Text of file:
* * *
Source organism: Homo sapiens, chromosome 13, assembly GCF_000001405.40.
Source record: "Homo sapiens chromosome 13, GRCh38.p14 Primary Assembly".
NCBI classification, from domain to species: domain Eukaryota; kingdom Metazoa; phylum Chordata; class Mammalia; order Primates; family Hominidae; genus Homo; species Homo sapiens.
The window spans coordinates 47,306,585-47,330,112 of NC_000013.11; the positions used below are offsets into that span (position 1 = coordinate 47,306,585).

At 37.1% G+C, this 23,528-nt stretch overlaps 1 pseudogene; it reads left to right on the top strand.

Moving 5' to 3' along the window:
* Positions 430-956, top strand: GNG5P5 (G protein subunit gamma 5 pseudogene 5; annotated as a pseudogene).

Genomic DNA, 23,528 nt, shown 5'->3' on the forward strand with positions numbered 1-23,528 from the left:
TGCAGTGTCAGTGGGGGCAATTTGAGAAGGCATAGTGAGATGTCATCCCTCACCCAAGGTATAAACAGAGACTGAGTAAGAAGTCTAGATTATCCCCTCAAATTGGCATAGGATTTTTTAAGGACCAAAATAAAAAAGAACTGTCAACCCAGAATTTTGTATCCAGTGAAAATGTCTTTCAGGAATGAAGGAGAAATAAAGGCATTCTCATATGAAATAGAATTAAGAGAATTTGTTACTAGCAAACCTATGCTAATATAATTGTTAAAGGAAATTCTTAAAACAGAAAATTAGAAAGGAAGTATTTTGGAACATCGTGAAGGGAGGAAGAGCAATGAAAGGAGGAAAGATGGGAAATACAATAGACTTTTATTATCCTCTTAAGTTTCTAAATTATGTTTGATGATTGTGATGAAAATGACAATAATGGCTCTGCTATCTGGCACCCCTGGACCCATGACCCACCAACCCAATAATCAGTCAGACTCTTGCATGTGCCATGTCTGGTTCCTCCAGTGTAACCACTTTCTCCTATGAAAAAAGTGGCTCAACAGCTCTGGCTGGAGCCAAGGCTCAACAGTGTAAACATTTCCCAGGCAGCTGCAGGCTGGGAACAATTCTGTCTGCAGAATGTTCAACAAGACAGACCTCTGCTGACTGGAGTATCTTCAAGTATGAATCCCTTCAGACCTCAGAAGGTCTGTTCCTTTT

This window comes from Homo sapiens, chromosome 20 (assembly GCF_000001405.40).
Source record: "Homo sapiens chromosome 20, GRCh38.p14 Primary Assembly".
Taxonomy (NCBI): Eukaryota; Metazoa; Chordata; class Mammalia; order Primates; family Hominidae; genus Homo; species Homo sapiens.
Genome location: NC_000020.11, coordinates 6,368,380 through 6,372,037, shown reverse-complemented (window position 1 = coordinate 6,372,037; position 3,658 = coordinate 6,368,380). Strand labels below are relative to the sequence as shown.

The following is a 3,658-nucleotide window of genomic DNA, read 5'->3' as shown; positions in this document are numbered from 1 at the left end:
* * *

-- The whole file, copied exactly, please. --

Source organism: Homo sapiens, chromosome 13, assembly GCF_000001405.40.
Source record: "Homo sapiens chromosome 13, GRCh38.p14 Primary Assembly".
NCBI classification, from domain to species: domain Eukaryota; kingdom Metazoa; phylum Chordata; class Mammalia; order Primates; family Hominidae; genus Homo; species Homo sapiens.
The window spans coordinates 47,306,585-47,330,112 of NC_000013.11; the positions used below are offsets into that span (position 1 = coordinate 47,306,585).

At 37.1% G+C, this 23,528-nt stretch overlaps 1 pseudogene; it reads left to right on the top strand.

Moving 5' to 3' along the window:
* Positions 430-956, top strand: GNG5P5 (G protein subunit gamma 5 pseudogene 5; annotated as a pseudogene).

Genomic DNA, 23,528 nt, shown 5'->3' on the forward strand with positions numbered 1-23,528 from the left:
TGCAGTGTCAGTGGGGGCAATTTGAGAAGGCATAGTGAGATGTCATCCCTCACCCAAGGTATAAACAGAGACTGAGTAAGAAGTCTAGATTATCCCCTCAAATTGGCATAGGATTTTTTAAGGACCAAAATAAAAAAGAACTGTCAACCCAGAATTTTGTATCCAGTGAAAATGTCTTTCAGGAATGAAGGAGAAATAAAGGCATTCTCATATGAAATAGAATTAAGAGAATTTGTTACTAGCAAACCTATGCTAATATAATTGTTAAAGGAAATTCTTAAAACAGAAAATTAGAAAGGAAGTATTTTGGAACATCGTGAAGGGAGGAAGAGCAATGAAAGGAGGAAAGATGGGAAATACAATAGACTTTTATTATCCTCTTAAGTTTCTAAATTATGTTTGATGATTGTGATGAAAATGACAATAATGGCTCTGCTATCTGGCACCCCTGGACCCATGACCCACCAACCCAATAATCAGTCAGACTCTTGCATGTGCCATGTCTGGTTCCTCCAGTGTAACCACTTTCTCCTATGAAAAAAGTGGCTCAACAGCTCTGGCTGGAGCCAAGGCTCAACAGTGTAAACATTTCCCAGGCAGCTGCAGGCTGGGAACAATTCTGTCTGCAGAATGTTCAACAAGACAGACCTCTGCTGACTGGAGTATCTTCAAGTATGAATCCCTTCAGACCTCAGAAGGTCTGTTCCTTTT

This window comes from Homo sapiens, chromosome 20 (assembly GCF_000001405.40).
Source record: "Homo sapiens chromosome 20, GRCh38.p14 Primary Assembly".
Taxonomy (NCBI): Eukaryota; Metazoa; Chordata; class Mammalia; order Primates; family Hominidae; genus Homo; species Homo sapiens.
Genome location: NC_000020.11, coordinates 6,368,380 through 6,372,037, shown reverse-complemented (window position 1 = coordinate 6,372,037; position 3,658 = coordinate 6,368,380). Strand labels below are relative to the sequence as shown.

The following is a 3,658-nucleotide window of genomic DNA, read 5'->3' as shown; positions in this document are numbered from 1 at the left end: